Onions & Garlic: A rose by any other name

I have been attending herbal classes.  While I know some of the benefits of the nutritional properities of some herbs, I always enjoy learning more.  So I thought I would share the benefits of onions & garlic.

The distinctive odor that garlic produces doesn’t occur until it is crushed.  This is the plant’s defense mechanism against insect predators.  Garlic cloves contain an odorless , sulfur-containing phytochemical  called “alliin.”  When the clove is disrupted, alliin is released and reacts with an enzyme in the neighboring cells that converts it to the odoriferous “allicin.”   Allicin is the garlic’s bug repellant – and a “people” repellant which is why many folks are shy about eating it.  If that’s the case, roast or cook whole to avoid the smell.

It’s known as an antiviral, aids in the lowering of cholesterol (see previous blog post), stimulates circulation and boosts the immune system.  Plus it tastes yummy 🙂

Onions are garlic’s kissing cousin.  They are rich in bioflavonoids, including quercetin found in yellow onions.  It is very heat stable which means you can cook it for long periods of time. Think caramelized onions…yummy!  Eating about 1-2 tablespoons of caramelized onions (rich in quercetin) has been shown to improve immunity and reducing the inflammation of allergies.  Histamine is released by the mast cell walls which causes a cascade of leaky blood vessels.  This leads to sniffling due to the production of mucous.  Quercetin can help stablize those mast cell walls decreasing the inflammation and reducing the allergies.

Studies have shown that quercetin also protects against cataracts, cardiovascular disease, and cancer. In addition, onions contain a variety of other naturally occurring chemicals known as organosulfur com-pounds that have been linked to lowering blood pressure and cholesterol levels.  See there…good for cholesterol.

How to combine onions and garlic?  Well, our friends from Bon Appetit magazine has provided us with this recipe that works well on top of crusty bread, inside a sandwich, or on pizza (no sauce necessary). Note: I have adjusted the recipe to add garlic into the recipe at the last 10 minutes of cooking the onions.  Yes, carmelizing onions does take some time.  I also would not add the butter…but that’s me 🙂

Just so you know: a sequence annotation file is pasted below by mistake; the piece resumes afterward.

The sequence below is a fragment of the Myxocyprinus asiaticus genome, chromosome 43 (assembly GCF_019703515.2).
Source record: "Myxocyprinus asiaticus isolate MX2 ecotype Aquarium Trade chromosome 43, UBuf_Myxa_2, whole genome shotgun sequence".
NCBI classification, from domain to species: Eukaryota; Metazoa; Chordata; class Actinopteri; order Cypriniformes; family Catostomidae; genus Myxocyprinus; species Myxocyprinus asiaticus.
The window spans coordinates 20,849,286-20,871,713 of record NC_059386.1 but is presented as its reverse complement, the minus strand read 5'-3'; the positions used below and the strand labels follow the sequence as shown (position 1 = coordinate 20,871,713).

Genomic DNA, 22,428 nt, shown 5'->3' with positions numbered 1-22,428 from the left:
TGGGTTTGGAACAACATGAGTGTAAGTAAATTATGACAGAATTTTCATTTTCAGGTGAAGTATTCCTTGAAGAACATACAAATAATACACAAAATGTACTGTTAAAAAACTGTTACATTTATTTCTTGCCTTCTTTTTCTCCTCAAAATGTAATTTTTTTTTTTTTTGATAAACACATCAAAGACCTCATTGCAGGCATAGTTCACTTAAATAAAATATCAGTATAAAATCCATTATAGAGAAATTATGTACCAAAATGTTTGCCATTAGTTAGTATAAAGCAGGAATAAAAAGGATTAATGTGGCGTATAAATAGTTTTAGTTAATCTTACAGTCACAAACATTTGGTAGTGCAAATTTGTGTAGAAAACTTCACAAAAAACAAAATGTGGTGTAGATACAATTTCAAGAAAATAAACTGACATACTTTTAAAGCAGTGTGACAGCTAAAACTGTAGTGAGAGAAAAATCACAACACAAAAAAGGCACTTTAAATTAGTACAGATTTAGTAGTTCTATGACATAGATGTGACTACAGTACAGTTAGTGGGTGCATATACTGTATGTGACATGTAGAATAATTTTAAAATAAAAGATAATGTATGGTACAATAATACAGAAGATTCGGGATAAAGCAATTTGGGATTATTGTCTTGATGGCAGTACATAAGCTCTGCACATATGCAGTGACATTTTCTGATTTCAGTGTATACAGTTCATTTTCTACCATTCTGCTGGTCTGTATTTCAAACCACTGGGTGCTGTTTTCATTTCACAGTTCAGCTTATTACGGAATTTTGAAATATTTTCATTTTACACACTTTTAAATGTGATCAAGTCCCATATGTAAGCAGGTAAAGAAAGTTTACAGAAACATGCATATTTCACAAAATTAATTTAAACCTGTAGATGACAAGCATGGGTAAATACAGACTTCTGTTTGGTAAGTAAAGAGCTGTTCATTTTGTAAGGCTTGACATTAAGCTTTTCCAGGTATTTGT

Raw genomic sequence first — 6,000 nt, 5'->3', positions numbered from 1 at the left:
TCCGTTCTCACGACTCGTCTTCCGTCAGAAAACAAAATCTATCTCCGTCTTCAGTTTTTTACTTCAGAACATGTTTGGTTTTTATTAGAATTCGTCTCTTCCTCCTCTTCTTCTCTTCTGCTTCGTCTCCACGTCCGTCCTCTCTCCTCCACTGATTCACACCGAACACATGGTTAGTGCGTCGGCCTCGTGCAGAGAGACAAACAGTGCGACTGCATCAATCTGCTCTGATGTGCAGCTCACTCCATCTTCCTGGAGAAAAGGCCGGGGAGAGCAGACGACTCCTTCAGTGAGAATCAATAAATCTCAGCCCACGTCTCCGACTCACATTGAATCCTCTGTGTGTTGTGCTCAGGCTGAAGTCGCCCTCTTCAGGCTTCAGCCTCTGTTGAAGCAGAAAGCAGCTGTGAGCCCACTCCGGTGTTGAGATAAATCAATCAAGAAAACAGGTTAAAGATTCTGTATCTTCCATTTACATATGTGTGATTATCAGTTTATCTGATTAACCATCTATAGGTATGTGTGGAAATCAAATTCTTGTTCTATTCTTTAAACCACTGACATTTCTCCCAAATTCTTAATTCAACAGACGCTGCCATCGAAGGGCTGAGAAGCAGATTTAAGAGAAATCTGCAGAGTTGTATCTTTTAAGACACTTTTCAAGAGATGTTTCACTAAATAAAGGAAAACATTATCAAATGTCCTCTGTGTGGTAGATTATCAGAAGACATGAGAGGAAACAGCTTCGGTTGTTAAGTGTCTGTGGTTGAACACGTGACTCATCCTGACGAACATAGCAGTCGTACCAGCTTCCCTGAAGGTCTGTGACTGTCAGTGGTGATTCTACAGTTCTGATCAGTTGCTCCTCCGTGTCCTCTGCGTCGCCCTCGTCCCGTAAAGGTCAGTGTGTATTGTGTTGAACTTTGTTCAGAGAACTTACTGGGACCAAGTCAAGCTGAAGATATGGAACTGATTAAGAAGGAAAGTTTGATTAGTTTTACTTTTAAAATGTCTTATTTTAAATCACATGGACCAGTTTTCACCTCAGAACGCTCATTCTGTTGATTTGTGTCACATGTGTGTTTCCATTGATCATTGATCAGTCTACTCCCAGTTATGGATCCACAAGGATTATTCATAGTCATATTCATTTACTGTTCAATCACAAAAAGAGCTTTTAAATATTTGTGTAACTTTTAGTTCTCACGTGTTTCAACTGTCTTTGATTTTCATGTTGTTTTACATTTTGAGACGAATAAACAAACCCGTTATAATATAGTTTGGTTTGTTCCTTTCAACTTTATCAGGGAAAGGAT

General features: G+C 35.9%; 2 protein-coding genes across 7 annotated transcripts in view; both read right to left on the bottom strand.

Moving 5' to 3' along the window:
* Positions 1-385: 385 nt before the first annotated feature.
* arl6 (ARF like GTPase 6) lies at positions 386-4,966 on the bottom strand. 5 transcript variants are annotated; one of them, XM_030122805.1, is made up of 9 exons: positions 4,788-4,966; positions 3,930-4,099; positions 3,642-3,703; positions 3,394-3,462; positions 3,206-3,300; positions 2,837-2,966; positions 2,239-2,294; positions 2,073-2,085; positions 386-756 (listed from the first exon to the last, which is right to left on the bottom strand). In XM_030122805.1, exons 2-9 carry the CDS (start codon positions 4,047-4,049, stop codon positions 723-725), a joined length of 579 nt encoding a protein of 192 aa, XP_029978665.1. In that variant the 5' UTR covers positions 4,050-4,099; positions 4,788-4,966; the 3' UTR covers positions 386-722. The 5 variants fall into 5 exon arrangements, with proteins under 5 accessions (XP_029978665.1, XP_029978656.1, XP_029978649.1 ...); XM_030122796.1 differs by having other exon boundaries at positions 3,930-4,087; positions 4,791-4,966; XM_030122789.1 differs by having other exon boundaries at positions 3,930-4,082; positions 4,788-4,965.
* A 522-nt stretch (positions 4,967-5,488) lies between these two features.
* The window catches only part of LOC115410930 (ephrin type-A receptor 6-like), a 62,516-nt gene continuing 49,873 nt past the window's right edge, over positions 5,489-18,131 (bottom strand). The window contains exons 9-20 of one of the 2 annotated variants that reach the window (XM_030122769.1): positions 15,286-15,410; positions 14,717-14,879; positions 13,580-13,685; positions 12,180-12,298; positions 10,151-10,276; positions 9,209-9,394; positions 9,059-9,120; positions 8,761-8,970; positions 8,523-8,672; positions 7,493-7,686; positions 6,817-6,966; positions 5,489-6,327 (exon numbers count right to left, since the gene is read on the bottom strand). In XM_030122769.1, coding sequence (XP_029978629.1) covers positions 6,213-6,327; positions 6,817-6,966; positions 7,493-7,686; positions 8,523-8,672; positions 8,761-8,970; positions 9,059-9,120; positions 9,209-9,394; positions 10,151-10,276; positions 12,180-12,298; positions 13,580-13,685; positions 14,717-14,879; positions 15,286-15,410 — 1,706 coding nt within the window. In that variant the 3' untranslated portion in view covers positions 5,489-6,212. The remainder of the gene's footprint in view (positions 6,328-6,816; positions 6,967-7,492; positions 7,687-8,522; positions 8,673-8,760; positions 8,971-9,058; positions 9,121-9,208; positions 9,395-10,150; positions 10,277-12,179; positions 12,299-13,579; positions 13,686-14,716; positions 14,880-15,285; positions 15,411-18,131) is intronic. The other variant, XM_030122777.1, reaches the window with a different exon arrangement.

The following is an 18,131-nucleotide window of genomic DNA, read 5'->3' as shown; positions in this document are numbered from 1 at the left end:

Caramelized Onion, Rosemary, Garlic, and Pine Nut Topping

Makes about 1 1/2 cups

Recipe by Tori Ritchie


  • 1 tablespoon      butter
  • ¼ cup olive      oil
  • 1 ¼ pounds      onions, thinly sliced
  • 2-3 garlic      cloves, minced
  • 1 tablespoon      chopped fresh rosemary
  • ½ teaspoon      fine sea salt
  • 3 tablespoons      pine nuts, toasted


Melt butter with oil in heavy large skillet over medium-high heat. Add onions; sauté until tender, about 5 minutes. Reduce heat to low; mix in rosemary and salt. Sauté until onions are golden, about 30 minutes. The last 10 minutes of cooking add garlic.  Season with pepper. Cover and chill up to 3 days. Stir in pine nuts before using.

About Sharon M., MS RD

As a registered dietitian and a master gardener, I know the healing power of food. Nothing has given me more satisfaction than growing my own food. I have experience working in the public health field, including school districts. I have worked with pregnant moms, children, diabetics, and bariatric patients. I emphasis a plant-based, whole food diet. Yet, I appreciate the movement of eating sustainably, while hoping folks appreciate the bean as a source of protein. "To eat is a necessity, but to eat intelligently is an art." - Francois de La Rochefoucauld "Feeding is going well if both you and yor child are having a good time." -Ellyn Satter
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